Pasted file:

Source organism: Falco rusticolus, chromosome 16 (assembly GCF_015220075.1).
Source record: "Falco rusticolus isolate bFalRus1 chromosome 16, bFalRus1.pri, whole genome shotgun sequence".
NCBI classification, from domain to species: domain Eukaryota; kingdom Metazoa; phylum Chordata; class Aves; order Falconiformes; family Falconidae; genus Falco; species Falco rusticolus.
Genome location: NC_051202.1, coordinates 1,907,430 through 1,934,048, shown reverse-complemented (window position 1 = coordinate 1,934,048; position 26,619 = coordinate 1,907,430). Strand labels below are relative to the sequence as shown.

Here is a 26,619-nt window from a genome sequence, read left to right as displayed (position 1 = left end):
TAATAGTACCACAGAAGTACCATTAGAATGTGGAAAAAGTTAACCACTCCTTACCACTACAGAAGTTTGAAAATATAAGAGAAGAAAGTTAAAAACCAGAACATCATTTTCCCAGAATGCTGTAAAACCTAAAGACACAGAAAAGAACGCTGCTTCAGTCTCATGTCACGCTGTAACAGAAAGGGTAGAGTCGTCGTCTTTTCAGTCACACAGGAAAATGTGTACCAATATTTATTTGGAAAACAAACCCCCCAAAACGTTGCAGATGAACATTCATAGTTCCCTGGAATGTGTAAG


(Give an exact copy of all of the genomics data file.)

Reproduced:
Source organism: Falco rusticolus, chromosome 16 (assembly GCF_015220075.1).
Source record: "Falco rusticolus isolate bFalRus1 chromosome 16, bFalRus1.pri, whole genome shotgun sequence".
NCBI classification, from domain to species: domain Eukaryota; kingdom Metazoa; phylum Chordata; class Aves; order Falconiformes; family Falconidae; genus Falco; species Falco rusticolus.
Genome location: NC_051202.1, coordinates 1,907,430 through 1,934,048, shown reverse-complemented (window position 1 = coordinate 1,934,048; position 26,619 = coordinate 1,907,430). Strand labels below are relative to the sequence as shown.

Here is a 26,619-nt window from a genome sequence, read left to right as displayed (position 1 = left end):
TAATAGTACCACAGAAGTACCATTAGAATGTGGAAAAAGTTAACCACTCCTTACCACTACAGAAGTTTGAAAATATAAGAGAAGAAAGTTAAAAACCAGAACATCATTTTCCCAGAATGCTGTAAAACCTAAAGACACAGAAAAGAACGCTGCTTCAGTCTCATGTCACGCTGTAACAGAAAGGGTAGAGTCGTCGTCTTTTCAGTCACACAGGAAAATGTGTACCAATATTTATTTGGAAAACAAACCCCCCAAAACGTTGCAGATGAACATTCATAGTTCCCTGGAATGTGTAAG